- After the pre-reading session, the teacher organizes the peers again; this time, in a way that there will be students with the same proficiency or book level at each desk. Then, s/he asks the students to open their tablets and go to Razplus. There, they find the book assigned in their respective levels. Before they start reading, the teacher explains that good readers stop now and then while they are reading to retell what has happened so far in the story. S/he points out that stopping to retell the events of the story helps readers understand and remember what they are reading. After reading, they all retell the story to their partners. S/he provides three ways of retelling, to heed different learning profiles (Loeser, 2015) - Taking down notes, - Drawing pictures, - Copying and pasting sentences from the book on tablet - Taking screenshots Next, the students start reading their books. Before they read, the teacher reminds them that they can use the internet sources for unknown vocabulary, answer the questions at the beginning of the book before or after they read, work on reading comprehension questions at the end with their peers (because each level has got a different number of questions, which vary in complexity and level.) or themselves, finish reading the book early and start thinking about the answers they gave in the warm-up session. Also, the teacher reminds the students that they should reread the books if there have got more than 2 wrong answers. So, to take responsibility of their own learning, the students are given the chance to perform the below metacognitive stages in achieving learner autonomy here (Oxford, 2001; Bedoya, 2014). The sole reason behind this is that different factors such as achievement and language learning experience influence the emergence of LA (Benson, 2014). 1) Determining learning styles (each has a chance to learn about the vocabulary and content in their own way - through peer collaboration or doing research. 2) Planning the learning process (they can answer the questions while reading the book or after reading it. They can start reading it again to rectify their mistakes) 3) Planning the pace of learning (they can read their books quickly and check their guesses) 4) Monitoring and evaluating learning (they reread their books to check their mistakes). In another aspect, they can make use of their capacity to make decisions to read, control their reading, take responsibility and achieve self-efficacy in reading by using internal and external factors (Tabiati, 2016). After the teacher ensures that the students finish reading their books, the teacher Hands out the Problem/Solution worksheets to each peer. There are three levels of the same worksheets (H, K, N). Thus, each peer should take the relevant worksheet to work on. Here, the students work on their own levels again. The teacher asks the students to do the activities as stated in the instruction section. The students work autonomously, by getting support from their peers again (Tabiati, 2016). If they get difficulty understanding the meaning of the words "problem" and "solution", the teacher may ask them to use online dictionaries. Thus, here, the teacher gives the students the chance to overcome their problems on their own, one of the factors in achieving LA. - After that, the teacher hands out the next differentiated material to each peer in their relevant levels, in which they work on -ing forms in their own levels. Again, the teacher lets them do the activities with their peers by referring to online dictionaries, if necessary.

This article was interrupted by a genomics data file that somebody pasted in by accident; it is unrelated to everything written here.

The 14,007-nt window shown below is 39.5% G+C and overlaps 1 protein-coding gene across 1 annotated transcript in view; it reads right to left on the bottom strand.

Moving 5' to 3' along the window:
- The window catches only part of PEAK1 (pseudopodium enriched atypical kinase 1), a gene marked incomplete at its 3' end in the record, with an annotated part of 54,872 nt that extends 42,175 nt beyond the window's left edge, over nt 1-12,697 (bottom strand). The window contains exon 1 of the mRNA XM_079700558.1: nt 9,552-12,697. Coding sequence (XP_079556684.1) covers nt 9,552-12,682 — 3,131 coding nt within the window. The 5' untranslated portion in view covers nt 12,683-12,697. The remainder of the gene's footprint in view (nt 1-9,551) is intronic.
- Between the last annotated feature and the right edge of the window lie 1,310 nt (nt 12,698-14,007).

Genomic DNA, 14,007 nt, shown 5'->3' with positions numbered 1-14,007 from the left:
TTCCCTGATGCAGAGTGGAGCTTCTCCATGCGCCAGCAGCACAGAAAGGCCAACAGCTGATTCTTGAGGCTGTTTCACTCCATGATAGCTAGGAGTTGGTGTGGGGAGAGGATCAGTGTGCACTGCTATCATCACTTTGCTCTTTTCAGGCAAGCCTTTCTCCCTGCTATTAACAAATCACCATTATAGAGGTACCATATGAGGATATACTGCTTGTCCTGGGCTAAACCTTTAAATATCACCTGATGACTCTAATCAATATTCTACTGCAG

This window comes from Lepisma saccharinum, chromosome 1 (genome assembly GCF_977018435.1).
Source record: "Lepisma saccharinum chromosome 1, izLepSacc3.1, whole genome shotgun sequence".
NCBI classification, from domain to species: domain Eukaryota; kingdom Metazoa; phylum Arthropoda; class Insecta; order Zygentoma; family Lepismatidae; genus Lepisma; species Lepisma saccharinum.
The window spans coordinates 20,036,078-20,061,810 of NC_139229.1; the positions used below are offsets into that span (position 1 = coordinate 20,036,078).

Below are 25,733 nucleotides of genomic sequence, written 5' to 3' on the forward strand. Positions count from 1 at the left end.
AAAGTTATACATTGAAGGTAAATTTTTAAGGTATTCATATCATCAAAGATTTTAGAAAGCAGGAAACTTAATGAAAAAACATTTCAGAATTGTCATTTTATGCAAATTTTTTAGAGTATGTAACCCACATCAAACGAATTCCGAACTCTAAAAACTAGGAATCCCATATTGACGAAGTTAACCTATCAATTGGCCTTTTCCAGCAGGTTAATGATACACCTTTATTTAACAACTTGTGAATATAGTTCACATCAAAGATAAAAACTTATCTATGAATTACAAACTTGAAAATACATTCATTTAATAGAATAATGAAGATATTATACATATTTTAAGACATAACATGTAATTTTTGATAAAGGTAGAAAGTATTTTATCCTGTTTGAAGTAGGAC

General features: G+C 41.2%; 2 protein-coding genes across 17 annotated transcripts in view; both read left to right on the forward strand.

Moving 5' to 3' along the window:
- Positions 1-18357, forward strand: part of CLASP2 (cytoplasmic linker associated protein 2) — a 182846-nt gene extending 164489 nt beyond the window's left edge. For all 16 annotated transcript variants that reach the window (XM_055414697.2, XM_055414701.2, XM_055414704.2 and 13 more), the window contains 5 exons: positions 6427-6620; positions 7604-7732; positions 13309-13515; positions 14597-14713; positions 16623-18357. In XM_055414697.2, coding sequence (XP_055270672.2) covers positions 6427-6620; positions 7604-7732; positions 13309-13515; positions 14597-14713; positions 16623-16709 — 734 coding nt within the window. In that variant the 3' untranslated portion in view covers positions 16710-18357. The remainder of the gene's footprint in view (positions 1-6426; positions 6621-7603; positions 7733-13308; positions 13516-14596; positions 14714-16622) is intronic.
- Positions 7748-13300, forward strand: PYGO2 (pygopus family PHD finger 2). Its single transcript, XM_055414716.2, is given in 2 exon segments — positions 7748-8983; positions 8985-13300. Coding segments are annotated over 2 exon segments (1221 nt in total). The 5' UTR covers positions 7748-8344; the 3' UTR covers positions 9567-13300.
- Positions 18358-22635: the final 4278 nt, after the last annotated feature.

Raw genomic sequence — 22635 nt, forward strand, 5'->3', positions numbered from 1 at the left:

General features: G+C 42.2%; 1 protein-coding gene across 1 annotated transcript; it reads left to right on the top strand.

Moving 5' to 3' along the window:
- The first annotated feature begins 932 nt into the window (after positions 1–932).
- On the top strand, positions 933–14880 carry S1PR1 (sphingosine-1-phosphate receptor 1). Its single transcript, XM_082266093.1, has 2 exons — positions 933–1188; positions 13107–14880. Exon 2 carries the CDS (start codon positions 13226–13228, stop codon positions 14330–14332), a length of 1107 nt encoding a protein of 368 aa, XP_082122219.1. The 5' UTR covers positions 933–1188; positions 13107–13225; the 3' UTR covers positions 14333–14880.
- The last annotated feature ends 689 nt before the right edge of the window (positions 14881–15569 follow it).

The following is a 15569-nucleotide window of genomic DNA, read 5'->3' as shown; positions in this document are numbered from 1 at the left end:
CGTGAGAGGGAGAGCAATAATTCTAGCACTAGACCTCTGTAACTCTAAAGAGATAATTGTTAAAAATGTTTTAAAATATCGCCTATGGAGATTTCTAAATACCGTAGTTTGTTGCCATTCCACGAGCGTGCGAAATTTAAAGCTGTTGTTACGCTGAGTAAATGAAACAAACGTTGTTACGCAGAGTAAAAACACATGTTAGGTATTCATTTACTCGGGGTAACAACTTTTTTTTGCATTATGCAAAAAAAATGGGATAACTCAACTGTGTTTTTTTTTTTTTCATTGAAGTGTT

Post-Reading (8-10 minutes) • To provide with an opportunity to respond to the text and expand on what they've learned

- The teacher rerranges the peers again, to boost the opportunity of collaboration and differentiate the process more. S/he asks them to work in groups in 10 minutes to retell the story. There are three options for this activity: - Role-playing (for kinesthetic learners) - Preparing posters or videos (for linguistic and spatial learners) (Conti, 2013) These post-reading activities are applied as formative assessments, to get information about what students have learned and their learning processes (Tomlinson, et al. 2015). After the lesson, the teacher checks his or her Razplus account and give feedback to the answers of the students.